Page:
The little guy got a large hardcover book called Six By Seuss from his uncle a while back, although for a long time the little guy referred to the tome as “Muh-bey Steet” because the only story he wanted read to him from the collection was And To Think That I Saw It On Mulberry Street. (Given that the daydreamy plot focuses on a procession of vehicles, this is stunningly unsurprising.) Recently, he’s decided that the story he wants to hear the most is The Lorax.
Initially I greeted this news with much delight, because I love The Lorax. I have fond memories of both reading it and watching the animated film of it as a young biblionerd, hanging out at afterschool programs in the library. It’s simultaneously comforting and distressing that the blunt, unapologetic moral of the story is as resonant today as it was when Geisel first wrote it. (Which was before I was born, since the initial publication copyright is 1971. Which very much blows my mind.) It’s impressive how the artwork uses two simple but contrasting color palettes to differentiate the befouled present from the unspoiled past, and how the former slowly overtakes the latter. The Lorax is an ideal hero and the Once-ler is an exceptional villain. But neither of them, I would argue, is the main character of the book.
What the what? (And no, I’m not going to say the main character is “ecology”, either.) The thing I had forgotten about over the years, but couldn’t help but notice upon these recent re-readings, is that the framework of the story is written in the second person.
The main character is "you". But, it's not me. Not anymore. And guys, this is slaying me.
When exactly are we supposed to change the world? Is it in our early 20s? At the very least I think that’s when we’re forced to make a choice, whether we’re going to devote all our time and energy into really saving the planet/humanity/the glaciers/the rainforests/whales/orangutans/etc. OR we’re going to raise a family, which I now feel qualified to assert does in fact take a devotion of all one’s time and energy. I actually spent my early 20s doing neither of the above, instead choosing to make a bunch of dumb mistakes (which I at least had the sense to learn a little bit from) and now, mid-30s, I have a two-year-old son and another child on the way, and my world-changing chance does not seem to be where I left it. I don’t feel like I’m likely to find it, either, but I’m hopeful that my little guy can and will.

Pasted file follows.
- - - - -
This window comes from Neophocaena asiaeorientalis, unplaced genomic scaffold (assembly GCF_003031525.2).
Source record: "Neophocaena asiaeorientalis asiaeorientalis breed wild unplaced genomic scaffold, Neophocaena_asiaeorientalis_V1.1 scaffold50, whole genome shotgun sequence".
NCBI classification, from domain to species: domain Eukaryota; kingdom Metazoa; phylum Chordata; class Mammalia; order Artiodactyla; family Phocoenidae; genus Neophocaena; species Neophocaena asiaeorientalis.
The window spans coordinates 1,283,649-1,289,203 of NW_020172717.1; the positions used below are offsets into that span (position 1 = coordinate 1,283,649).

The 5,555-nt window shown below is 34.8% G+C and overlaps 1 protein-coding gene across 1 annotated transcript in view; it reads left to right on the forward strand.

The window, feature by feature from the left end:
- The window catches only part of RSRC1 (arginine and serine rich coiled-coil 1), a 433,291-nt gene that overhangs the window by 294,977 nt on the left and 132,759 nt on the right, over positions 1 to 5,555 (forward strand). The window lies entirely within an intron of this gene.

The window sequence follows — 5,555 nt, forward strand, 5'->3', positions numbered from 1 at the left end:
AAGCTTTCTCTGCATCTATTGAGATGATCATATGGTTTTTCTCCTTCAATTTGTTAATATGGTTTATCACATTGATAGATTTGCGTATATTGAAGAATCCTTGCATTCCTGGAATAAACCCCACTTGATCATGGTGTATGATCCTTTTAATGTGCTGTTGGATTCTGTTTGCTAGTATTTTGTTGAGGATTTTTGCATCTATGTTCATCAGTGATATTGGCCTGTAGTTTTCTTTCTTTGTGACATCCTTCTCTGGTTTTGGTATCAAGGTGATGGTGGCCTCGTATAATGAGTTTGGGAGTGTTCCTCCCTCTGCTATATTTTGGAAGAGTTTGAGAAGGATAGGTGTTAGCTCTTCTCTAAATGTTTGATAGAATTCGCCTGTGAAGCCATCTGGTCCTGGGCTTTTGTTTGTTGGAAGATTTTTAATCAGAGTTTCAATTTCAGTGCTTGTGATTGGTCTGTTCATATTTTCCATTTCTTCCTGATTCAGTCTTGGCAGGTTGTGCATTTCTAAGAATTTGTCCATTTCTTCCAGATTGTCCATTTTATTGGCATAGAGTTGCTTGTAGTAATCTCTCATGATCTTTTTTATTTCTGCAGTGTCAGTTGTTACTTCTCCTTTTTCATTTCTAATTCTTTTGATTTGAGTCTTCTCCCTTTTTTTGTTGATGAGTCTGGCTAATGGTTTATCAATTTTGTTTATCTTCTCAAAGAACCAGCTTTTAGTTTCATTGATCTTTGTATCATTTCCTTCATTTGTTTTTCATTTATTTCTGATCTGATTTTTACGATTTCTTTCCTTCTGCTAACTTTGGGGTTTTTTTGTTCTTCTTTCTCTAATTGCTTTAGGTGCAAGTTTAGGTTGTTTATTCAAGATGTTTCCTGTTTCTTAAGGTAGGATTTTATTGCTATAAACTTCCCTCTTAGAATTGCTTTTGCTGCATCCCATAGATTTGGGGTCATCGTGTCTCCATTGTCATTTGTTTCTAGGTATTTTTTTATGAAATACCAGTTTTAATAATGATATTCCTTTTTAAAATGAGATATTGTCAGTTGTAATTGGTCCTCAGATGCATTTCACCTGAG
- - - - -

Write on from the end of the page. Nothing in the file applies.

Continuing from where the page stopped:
And The Lorax, specifically the end of The Lorax, really mercilessly hammers this home. Because I read it out loud, and because I read it to my son, every line from around “Unless someone like you cares a whole awful lot, nothing is going to get better. It's not.” on out is a freakishly pointed dagger. It’s as though I’m just directly addressing the little tow-headed bundle of potential and possibility on my knee. I suppose I am: Screw the grown-ups, man. If anybody’s going to turn this crazy mixed-up world away from a collision with doom, it’s going to be you, little man. I feel terrible for not doing it ahead of time so that you wouldn’t have to, but I’d feel even worse denying that it needs to be done.
So, don’t get me wrong, I still love The Lorax, and I’m going to keep reading it to the little guy every time he requests it. (And I’ll probably buy the movie.) And I’m going to keep getting choked up every time during the closing exhortation, and my heart’s going to break a little each time too, and I guess that’s just the price we pay for growing up and handing down the world.